According to Bloomberg’s, on Feb 10 the UN Security Council adopted a binding Russian resolution threatening economic and diplomatic sanctions against countries and individuals that help ISIS and other terrorist groups profit from trading oil, antiquities or hostages. As the US vetoes most Russian Security Council resolutions, this was an historic event.
The resolution requires governments to ensure that they aren’t engaged in direct or indirect trade with ISIS and al-Qaeda-affiliated groups such as the al-Nusra Front in Syria. According to Bloomberg’s, the resolution will significantly impact Turkey and Syria, which allow the purchase of oil from the militant group.
Facts the article omits are probably more significant than the omissions.
First Bloomberg’s neglects to mention that the US initially opposed the resolution and spent three days frantically trying to counter and/or change the draft language. Presumably this relates to inconvenient truth that Israel is one of the main destinations of the smuggled oil.
Second it fails to comment on an extremely odd scenario in which the Assad government is purchasing smuggled oil from ISIS:
Thirdly it (deliberately?) leaves Israel and unnamed EU nations off the list of countries buying oil from ISIS.
The text of the resolution, which stops short of threatening the use of force, urges governments to share information on ISIS financing networks, bans exports of all antiquities from Syria and reiterates the call on countries to prevent ISIS from benefiting from political concessions or ransom payments made to secure the release of hostages.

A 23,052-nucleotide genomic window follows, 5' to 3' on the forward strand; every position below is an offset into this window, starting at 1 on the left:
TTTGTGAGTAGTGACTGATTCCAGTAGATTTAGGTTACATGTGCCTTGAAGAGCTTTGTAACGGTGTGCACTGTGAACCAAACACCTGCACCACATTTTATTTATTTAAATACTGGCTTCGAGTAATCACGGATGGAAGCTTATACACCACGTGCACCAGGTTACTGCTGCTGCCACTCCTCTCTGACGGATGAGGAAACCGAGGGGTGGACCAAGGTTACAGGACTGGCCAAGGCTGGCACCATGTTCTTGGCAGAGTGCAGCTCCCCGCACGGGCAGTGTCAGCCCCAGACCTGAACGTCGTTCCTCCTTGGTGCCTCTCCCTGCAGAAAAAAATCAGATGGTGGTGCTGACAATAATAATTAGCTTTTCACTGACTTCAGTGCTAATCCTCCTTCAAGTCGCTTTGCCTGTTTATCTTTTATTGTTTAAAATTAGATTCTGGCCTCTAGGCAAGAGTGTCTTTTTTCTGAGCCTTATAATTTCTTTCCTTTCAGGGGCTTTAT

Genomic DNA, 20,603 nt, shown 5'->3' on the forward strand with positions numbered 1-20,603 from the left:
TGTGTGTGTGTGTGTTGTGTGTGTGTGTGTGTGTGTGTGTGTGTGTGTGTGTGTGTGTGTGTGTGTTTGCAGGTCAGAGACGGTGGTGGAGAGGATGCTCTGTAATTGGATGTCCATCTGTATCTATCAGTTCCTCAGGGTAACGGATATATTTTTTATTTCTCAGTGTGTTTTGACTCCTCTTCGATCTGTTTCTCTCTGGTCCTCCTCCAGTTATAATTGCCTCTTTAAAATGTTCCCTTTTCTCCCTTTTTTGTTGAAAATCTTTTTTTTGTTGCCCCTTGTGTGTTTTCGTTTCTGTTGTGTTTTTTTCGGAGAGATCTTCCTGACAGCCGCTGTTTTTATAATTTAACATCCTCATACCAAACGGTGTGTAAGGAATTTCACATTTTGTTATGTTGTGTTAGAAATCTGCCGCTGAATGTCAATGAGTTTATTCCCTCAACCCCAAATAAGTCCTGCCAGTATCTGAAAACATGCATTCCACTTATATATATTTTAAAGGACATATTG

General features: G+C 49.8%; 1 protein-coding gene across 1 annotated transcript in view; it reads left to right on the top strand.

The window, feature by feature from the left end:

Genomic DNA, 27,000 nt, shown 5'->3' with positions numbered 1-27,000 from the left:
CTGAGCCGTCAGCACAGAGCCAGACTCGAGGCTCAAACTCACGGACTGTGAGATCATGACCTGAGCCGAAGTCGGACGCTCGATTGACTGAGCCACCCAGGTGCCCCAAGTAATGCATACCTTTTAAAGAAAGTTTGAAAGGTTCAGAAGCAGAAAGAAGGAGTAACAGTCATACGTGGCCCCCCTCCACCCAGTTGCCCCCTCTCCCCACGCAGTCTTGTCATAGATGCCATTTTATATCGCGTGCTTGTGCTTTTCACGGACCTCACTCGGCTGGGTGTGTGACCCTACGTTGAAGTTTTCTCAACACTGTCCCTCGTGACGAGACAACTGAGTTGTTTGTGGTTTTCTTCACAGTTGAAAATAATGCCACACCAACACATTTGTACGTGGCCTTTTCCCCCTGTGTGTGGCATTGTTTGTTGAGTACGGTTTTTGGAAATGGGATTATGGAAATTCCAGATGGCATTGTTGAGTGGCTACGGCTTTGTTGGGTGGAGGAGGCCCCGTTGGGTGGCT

It also requires countries to block aircraft, auto and truck traffic, including oil tankers, traveling to or from areas in Syria and Iraq where the extremist groups operate.
ISIS earns about $1 million a day from oil sales.
In addition, according to a recent BBC investigation, ISIS also receives substantial income from looting and smuggling of antiquities from Iraqi and Syrian historical and archaeological sites. The primary market for the stolen objects is Europe and the Gulf states. Ten-thousand-year-old artifacts can fetch as much as $1 million each. An Iraqi intelligence official told the Daily Mail that ISIS earned £23 million in early 2014 alone by selling 800 items stolen from the ancient city of Al-Nabk near Damascus.
In 2014, ISIS also brought in approximately $45 million in 2014 from kidnapping for ransom.
The resolution doesn’t spell out specific penalties for countries found guilty of helping ISIS. It would require the Security Council to debate whether any violations have occurred and what punitive measures it would order. The resolution requires all 193 members of the UN to report within 120 days on measures they’ve taken to comply with it. The UN’s existing al-Qaeda sanctions committee will monitor and report on any progress.
All in all, it looks like a pretty shrewd move by Russia. Obama now has 120 days to report back how he plans to sanction US allies Turkey and Israel – or face a UN Security Council resolution calling for sanctions on the US. While the US would surely veto such a resolution, it provides an excellent opportunity for Russia to embarrass Obama and Israel by exposing their financial and military ties to ISIS.
This past week, the US also backed a Russian resolution to the UN Security Council supporting the Minsk Ceasefire.